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'Initial' reconciliation deal signed in Cairo

April 27, 2011 6:54 A.M. (Updated: April 28, 2011 2:20 A.M.)
BETHLEHEM (Ma’an) -- Hamas and Fatah signed an initial reconciliation agreement in Cairo on Wednesday, officials told Ma'an.

The deal is to form a caretaker government and set a date for elections. The details will be made clear at a news conference in Cairo, said Ash-Shaqaqi, the head of a delegation of independents pushing the deal.

Hamas leader Izzat Ar-Rishiq confirmed the signing of an initial agreement with Fatah, according to a statement published by the Palestinian Information Center, a Hamas-affiliated website. Ar-Rishiq said Cairo will call all the Palestinian factions to sign the final reconciliation within the week with the presence of Mahmud Abbas and Khalid Mash'al.

Fatah spokesman Azzam Al-Ahmad told the Al-Quds Voice radio in Gaza that the agreement forms a technocratic government that represents all Palestinian factions. He added that Egypt will invite all the factions in early May to hear their notes and to sign the final deal.

Delegations from the rival Palestinian factions arrived in Cairo on Wednesday to hold talks, Palestinian sources said. The teams were to meet Egypt's new spy chief Murad Muwafi, whose predecessor Omar Suleiman tried unsuccessfully to bridge a split that has left Gaza and the West Bank ruled by rival administrations.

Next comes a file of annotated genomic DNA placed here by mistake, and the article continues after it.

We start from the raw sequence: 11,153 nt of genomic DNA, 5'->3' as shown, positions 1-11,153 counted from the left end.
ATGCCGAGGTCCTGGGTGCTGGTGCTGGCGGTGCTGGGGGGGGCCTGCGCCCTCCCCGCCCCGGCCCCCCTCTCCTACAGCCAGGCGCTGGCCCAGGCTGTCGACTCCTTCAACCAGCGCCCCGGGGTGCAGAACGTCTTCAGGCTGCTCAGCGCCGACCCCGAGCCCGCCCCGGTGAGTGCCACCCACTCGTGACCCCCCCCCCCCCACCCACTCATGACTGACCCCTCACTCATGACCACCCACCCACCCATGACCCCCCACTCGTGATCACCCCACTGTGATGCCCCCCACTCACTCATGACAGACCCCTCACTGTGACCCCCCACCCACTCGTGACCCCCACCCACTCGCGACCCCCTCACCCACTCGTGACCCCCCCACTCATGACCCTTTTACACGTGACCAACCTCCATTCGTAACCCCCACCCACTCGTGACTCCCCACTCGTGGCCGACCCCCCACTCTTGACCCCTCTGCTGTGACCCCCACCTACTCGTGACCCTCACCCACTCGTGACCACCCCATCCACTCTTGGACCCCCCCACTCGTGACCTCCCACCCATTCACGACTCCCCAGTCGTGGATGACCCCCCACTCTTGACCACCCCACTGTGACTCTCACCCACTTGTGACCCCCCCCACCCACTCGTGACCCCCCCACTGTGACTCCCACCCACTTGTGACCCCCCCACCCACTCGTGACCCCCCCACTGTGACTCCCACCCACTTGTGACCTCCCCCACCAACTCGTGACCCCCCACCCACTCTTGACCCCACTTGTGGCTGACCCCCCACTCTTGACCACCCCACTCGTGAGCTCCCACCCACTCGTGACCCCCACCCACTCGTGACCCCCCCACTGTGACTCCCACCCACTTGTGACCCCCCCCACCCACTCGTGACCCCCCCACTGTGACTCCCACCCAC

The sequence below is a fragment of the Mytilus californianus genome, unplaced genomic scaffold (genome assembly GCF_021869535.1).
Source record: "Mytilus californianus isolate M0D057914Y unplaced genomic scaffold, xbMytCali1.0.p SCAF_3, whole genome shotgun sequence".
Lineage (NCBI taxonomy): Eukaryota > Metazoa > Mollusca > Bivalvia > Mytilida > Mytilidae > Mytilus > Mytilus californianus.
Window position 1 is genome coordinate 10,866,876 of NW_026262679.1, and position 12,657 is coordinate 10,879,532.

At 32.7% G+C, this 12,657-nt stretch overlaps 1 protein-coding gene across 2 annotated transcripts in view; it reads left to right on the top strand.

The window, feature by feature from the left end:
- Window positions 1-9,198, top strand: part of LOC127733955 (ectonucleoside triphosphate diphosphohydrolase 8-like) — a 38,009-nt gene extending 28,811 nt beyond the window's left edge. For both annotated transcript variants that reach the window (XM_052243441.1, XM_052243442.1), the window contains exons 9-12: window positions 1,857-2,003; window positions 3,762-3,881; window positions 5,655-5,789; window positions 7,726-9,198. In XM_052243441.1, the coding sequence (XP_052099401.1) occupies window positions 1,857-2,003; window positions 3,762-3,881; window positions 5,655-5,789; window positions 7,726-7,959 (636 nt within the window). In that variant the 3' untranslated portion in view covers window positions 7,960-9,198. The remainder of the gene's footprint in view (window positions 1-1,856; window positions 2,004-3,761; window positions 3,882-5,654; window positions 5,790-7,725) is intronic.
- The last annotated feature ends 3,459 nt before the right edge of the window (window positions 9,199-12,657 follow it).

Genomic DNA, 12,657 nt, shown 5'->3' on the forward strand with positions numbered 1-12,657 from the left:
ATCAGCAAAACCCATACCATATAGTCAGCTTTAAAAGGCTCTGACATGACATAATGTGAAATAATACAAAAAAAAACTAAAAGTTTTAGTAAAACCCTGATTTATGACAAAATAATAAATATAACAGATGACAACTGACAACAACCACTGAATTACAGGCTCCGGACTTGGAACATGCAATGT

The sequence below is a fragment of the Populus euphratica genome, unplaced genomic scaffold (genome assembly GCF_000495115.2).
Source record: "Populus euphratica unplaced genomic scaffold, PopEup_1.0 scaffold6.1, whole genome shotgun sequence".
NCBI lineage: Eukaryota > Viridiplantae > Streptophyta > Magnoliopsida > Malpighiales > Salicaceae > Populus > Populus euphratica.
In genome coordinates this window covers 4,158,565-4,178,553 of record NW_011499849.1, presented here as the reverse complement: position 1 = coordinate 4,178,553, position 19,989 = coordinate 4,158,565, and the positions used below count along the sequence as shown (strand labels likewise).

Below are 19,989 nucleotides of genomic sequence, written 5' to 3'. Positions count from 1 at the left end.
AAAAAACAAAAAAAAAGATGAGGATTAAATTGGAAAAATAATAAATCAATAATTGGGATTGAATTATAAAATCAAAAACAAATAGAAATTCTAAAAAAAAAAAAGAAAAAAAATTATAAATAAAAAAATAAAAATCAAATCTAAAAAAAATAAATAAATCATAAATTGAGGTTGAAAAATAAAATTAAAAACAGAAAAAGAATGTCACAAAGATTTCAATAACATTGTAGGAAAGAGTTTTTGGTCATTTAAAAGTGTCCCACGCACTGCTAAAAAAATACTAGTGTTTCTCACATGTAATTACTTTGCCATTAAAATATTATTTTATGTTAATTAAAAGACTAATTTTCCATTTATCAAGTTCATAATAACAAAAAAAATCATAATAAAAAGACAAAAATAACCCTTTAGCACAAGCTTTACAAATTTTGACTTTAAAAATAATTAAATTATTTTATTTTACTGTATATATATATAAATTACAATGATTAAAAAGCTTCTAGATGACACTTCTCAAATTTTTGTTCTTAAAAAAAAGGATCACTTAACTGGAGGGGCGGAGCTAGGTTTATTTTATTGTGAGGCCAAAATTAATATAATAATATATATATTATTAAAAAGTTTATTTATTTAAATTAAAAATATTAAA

The delegation of the Islamist movement Hamas which rules the Gaza Strip includes senior members from the territory and its Damascus-based deputy leader, Moussa Abu Marzouq.

Egypt, which shares a border with Gaza, has tried to bring the two sides together since Hamas defeated Fatah loyalists in week-long street battles four years ago, reducing their power base to the Israeli-occupied West Bank. Nabil Al-Arabi, Egypt's new foreign minister, has said he plans to visit Ramallah, seat of Palestinian Authority president Mahmoud Abbas who heads Fatah, to push for unity.

The factions were on the verge of agreeing a deal in 2009 that would have led to a transitional government ahead of elections when Hamas pulled out, saying the accord had been revised without its approval.

AFP contributed to this report.
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